Working in a multi OS environment at your Advertising Agency
Read time: 5 minutes
Many advertising agencies and graphic design firms require a mix of windows and mac computers to accomplish their day to day activities such as developing and testing on different platforms, browsers etc.
There are two main ways to approach multi OS workflows:
- Run on physical separate hardware (multiple computers)
- Run on one physical computer.
Running on separate hardware:
Probably the easiest solution is to run multiple computers on separate hardware.
- Easy to setup and maintain (or so it seems)
- You don’t use more resources on one computer, you can spread the load between computers to run different tasks.
- You need a monitor for each computer (unless you want to remote control some of them – a topic for another blog post).
- You need a keyboard and a mouse for each computer, or a KVM (keyboard / video / mouse switch) with lots of cables going back and forth.
- You will probably find yourself typing on the wrong keyboard more than once in the course of a day (which will drive you nuts eventually).
- Transferring files is usually a pain.
- Sharing the clipboard is not possible.
Some tips for using multiple physical computer:
- These days, most monitors have multiple inputs with an easy way to switch between them. You can connect multiple computers to one display. This is a good solution if you use one computer as a mina machine, and infrequently need to view the other machines.
(notice the “source” button on the monitor)
- Use software KVM switch. There are not too many options that work across operating systems, but here are two:
- Synergy (https://synergy-foss.org)– An open source project (yes, it means FREE) that has been around for quite a few years.
- Free (did I mention that?)
- Allows copy and paste between computers.
- It has been around for a few years, and it is stable.
- Can be frustrating to setup at times.
- One master computer, with X clients.
- Share Mouse (https://www.keyboard-and-mouse-sharing.com)
- Commercial product ($24.95 / computer)
- Very easy to setup.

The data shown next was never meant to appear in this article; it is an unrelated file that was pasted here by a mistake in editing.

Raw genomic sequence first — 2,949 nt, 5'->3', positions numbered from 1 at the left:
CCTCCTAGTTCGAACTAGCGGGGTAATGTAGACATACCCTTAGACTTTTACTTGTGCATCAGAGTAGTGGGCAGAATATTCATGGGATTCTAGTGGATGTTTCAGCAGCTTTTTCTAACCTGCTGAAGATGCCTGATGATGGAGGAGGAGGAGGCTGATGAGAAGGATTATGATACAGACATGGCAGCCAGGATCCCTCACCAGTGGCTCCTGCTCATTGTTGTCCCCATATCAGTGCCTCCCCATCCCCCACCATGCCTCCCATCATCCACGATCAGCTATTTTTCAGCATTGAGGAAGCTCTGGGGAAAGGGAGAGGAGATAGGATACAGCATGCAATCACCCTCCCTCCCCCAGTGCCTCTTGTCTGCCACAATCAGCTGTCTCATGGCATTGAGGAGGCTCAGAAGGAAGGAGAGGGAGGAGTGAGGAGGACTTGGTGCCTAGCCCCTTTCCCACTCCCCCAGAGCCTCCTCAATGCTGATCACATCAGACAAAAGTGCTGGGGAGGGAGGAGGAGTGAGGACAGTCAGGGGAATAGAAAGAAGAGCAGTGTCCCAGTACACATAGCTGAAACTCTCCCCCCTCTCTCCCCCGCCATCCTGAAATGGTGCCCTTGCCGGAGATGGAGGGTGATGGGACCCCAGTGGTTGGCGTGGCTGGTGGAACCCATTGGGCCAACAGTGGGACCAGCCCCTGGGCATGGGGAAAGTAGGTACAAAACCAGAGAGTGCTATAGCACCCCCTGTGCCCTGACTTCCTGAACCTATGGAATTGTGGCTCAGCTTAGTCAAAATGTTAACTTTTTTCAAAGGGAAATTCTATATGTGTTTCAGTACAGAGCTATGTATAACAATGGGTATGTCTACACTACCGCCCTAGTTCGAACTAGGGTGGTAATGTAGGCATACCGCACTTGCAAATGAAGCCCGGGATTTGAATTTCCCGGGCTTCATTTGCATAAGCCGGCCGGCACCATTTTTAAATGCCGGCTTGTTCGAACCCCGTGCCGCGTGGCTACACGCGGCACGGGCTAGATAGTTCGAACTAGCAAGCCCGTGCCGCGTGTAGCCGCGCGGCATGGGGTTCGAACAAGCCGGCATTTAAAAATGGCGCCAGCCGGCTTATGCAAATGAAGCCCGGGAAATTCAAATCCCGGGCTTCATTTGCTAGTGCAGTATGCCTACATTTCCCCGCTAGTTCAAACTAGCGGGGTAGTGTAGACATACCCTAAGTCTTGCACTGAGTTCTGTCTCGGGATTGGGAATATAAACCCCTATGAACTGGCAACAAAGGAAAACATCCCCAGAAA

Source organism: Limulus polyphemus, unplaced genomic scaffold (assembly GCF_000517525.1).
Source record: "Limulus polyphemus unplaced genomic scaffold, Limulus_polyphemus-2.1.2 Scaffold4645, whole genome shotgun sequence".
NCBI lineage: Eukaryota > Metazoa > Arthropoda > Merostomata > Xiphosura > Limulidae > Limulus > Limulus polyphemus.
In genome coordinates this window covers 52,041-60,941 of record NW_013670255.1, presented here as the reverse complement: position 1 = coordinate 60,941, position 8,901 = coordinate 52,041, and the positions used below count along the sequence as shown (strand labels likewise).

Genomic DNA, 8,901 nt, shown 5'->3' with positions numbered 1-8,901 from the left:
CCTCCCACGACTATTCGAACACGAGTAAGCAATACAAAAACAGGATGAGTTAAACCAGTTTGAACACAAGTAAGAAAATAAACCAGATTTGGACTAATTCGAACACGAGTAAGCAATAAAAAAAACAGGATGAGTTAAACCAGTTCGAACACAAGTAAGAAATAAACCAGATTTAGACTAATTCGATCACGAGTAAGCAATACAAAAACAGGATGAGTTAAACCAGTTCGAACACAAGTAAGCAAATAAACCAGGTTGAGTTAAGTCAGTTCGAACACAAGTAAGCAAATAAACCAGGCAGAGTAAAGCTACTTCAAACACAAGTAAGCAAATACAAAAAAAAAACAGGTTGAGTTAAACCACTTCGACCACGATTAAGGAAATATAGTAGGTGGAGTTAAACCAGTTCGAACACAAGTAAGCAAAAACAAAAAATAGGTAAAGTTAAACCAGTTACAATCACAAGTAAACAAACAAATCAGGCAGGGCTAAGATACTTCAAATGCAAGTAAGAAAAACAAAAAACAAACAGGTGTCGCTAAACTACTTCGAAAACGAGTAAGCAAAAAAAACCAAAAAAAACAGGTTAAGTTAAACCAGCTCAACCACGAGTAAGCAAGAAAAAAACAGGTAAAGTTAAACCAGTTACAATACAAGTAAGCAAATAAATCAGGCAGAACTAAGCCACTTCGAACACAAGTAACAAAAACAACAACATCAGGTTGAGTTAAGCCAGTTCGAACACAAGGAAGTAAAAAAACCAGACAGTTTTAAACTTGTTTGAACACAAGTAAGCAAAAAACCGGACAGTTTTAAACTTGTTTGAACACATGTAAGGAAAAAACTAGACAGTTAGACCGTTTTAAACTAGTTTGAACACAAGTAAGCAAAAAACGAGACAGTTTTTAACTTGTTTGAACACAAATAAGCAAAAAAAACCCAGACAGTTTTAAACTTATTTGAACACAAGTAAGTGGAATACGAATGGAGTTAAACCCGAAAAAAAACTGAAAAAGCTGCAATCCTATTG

- Allows drag and drop files between computers (yes you’ve read it right).
- Any computer can become the “master” at any point.
- Allows copy and paste between computers.
- Still in beta (I’ve used it for a few weeks now, it seems stable enough).
- For transferring files, you can use one of the following:A shared network drive.
- Use ShareMouse to drag and drop (as mentioned above)
- Dropbox (https://www.dropbox.com)
- SFTP client for windows (winscp for example)
- SFTP hard drive to mount mac on windows (https://www.expandrive.com).
- Sharing the clipboard can be done through synergy or share mouse.
Running multiple operating systems on the same hardware:
There are two main ways to approach that solution:
- Dual Boot
- Virtual Machine
Mac allows you to dual boot a computer into windows using bootcamp.
- Your computer does not take more resources because it runs only one operating system at a time.
- Quite easy to setup.
- You cannot use both operating systems at the same time.
- It takes time to switch between computers.
This approach will work only on a mac, because it is not possible (I take it back, it is possible, but not legal) to run a mac operating system on a windows host :
There are different products to a virtual computer on a physical computer:
- Virtualbox (https://www.virtualbox.org) – An open source product (yes FREE). I will not comment on that one because I have never used it.
- VMWARE Fusion (vmware.com) – a commercial product.
- Parallels (parallels.com) – a commercial product.
The above are the ones I know of, there are probably more, and I will not get into the whole “which one is better” argument, because these discussions have a long history and every side will defend its own. All I will say about it is that I own both VMWARE and Parallels, have used both, and chose Parallels (for reasons that are beyond the scope of this blog post), but that does not mean anything.
(running 2 windows 7 + Lion + CentOS on one computer using Parallels)
- Multiple operating systems are available at the same time, so you can tap into anything you need on both sides.
- Transferring files between the host and the guest operating systems is drag and drop.
- Transferring clipboard between host and guest works out of the box.
- It is easy to make a “snap shot” of the virtual computer before making changes, and revert to an earlier version when needed (for example testing installers on windows boxes).
The disadvantages really boil down to resources on the host machine.
- You need to have a machine with plenty of RAM to run all operating systems at the same time (I recommend at least 8GB or RAM), otherwise everything grinds to a halt.
- Having more than one operating system is disk read / write intensive. Using a solid-state drive makes a big difference.
- Since each operating system needs it own CPU cycles to function, it is better to have more than two cores.
To make a (really) long story short, using a virtual computer on a strong computer is probably the easiest way to go about things. There may be some scenarios where having multiple physical machines make more sense (like at home, I am using an iMac as the main box, and a PC as a file /media server.
Whatever configuration you may use at your creative agency, using some of the tips mentioned in this blog post can make your life easier.